Leaders’ experiences and perceptions implementing activity-based funding and pay-for-performance hospital funding models: A systematic review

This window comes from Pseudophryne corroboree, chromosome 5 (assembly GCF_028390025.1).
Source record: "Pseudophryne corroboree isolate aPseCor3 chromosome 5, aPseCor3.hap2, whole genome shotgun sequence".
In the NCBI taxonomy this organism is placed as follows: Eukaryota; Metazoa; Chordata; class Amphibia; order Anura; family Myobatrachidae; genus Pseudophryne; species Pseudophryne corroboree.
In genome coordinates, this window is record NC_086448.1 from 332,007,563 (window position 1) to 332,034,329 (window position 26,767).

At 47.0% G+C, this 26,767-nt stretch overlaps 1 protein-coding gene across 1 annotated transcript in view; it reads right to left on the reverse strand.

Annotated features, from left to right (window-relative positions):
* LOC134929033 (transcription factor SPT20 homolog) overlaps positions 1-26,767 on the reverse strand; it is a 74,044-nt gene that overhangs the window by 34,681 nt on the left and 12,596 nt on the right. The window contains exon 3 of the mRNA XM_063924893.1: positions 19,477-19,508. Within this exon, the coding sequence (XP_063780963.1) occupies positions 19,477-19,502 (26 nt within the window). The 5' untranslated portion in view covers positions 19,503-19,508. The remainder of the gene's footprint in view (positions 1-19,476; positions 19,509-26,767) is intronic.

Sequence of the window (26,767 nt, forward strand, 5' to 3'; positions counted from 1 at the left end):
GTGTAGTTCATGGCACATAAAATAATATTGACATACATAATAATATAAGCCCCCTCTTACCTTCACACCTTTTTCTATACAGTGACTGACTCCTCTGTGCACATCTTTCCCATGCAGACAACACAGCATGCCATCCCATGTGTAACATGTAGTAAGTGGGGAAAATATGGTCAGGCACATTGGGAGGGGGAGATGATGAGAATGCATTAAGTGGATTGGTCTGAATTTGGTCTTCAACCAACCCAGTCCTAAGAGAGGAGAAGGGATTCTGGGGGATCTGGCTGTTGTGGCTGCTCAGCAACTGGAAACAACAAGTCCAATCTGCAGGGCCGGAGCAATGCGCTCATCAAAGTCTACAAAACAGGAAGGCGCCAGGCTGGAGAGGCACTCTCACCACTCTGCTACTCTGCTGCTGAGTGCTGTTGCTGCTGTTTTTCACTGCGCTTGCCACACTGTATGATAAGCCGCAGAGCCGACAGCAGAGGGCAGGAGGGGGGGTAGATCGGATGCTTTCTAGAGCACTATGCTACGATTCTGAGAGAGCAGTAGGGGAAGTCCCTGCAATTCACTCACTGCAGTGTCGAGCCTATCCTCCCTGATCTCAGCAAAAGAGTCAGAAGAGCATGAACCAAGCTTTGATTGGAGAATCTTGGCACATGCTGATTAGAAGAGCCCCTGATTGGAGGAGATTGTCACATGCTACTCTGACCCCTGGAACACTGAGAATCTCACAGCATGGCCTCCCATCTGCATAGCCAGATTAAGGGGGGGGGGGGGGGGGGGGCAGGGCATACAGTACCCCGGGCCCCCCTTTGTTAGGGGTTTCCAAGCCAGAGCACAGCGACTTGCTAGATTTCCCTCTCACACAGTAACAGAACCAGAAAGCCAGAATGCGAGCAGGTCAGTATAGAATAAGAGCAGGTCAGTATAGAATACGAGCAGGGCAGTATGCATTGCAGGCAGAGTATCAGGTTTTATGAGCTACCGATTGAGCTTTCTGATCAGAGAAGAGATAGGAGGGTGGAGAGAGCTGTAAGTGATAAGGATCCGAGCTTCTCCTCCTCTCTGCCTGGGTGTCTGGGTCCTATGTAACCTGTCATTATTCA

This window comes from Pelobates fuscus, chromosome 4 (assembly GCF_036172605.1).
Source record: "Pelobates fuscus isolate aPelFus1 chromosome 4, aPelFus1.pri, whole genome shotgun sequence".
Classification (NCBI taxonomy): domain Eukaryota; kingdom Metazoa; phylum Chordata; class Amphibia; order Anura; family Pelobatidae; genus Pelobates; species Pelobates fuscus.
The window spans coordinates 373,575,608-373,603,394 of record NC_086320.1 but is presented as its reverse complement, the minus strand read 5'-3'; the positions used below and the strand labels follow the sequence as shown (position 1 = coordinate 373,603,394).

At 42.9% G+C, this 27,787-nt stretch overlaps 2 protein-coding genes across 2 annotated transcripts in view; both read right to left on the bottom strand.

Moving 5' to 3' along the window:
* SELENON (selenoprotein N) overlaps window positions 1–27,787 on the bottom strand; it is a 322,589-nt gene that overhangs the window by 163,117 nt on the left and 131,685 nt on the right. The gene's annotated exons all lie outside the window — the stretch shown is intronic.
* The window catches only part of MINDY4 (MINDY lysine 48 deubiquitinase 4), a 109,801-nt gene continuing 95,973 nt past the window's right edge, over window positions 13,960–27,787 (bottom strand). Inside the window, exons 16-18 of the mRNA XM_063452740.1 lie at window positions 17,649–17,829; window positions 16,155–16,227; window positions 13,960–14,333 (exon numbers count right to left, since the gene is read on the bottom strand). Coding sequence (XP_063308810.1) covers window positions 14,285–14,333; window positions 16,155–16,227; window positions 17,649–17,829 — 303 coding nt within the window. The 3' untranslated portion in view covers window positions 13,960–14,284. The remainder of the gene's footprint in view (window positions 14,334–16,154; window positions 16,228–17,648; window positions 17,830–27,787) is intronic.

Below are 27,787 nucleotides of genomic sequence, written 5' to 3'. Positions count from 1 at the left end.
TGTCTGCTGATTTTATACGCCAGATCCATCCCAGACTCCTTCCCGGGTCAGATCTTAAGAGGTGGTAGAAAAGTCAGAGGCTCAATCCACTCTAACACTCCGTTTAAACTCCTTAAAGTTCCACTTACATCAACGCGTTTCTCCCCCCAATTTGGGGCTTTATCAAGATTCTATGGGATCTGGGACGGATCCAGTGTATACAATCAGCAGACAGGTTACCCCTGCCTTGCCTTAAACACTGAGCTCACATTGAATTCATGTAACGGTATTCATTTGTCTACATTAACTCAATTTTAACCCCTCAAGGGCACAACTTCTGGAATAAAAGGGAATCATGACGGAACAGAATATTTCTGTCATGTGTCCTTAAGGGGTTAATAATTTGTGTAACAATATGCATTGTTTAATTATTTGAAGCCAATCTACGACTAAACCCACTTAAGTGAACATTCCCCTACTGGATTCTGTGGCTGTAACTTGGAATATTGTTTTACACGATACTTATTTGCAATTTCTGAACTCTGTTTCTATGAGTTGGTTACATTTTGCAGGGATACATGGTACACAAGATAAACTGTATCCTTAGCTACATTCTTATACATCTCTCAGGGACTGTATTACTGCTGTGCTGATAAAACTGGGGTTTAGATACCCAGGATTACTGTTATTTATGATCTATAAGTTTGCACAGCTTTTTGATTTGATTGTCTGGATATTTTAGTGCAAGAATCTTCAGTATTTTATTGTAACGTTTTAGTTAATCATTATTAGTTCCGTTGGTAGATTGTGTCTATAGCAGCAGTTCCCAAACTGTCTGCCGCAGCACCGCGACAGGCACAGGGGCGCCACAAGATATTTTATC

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INTRODUCTION: Providing cost-effective, accessible, high quality patient care is a challenge to governments and health care delivery systems across the globe. In response to this challenge, two types of hospital funding models have been widely implemented: (1) activity-based funding (ABF) and (2) pay-for-performance (P4P). Although health care leaders play a critical role in the implementation of these funding models, to date their perspectives have not been systematically examined. PURPOSE: The purpose of this systematic review was to gain a better understanding of the experiences of health care leaders implementing hospital funding reforms within Organisation for Economic Cooperation and Development countries. METHODS: We searched literature from 1982 to 2013 using: Medline, EMBASE, CINAHL, Academic Search Complete, Academic Search Elite, and Business Source Complete. Two independent reviewers screened titles, abstracts and full texts using predefined criteria. We included 2 mixed methods and 12 qualitative studies. Thematic analysis was used in synthesizing results. RESULTS: Five common themes and multiple subthemes emerged. Themes include: pre-requisites for success, perceived benefits, barriers/challenges, unintended consequences, and leader recommendations. CONCLUSIONS: Irrespective of which type of hospital funding reform was implemented, health care leaders described a complex process requiring the following: organizational commitment; adequate infrastructure; human, financial and information technology resources; change champions and a personal commitment to quality care.
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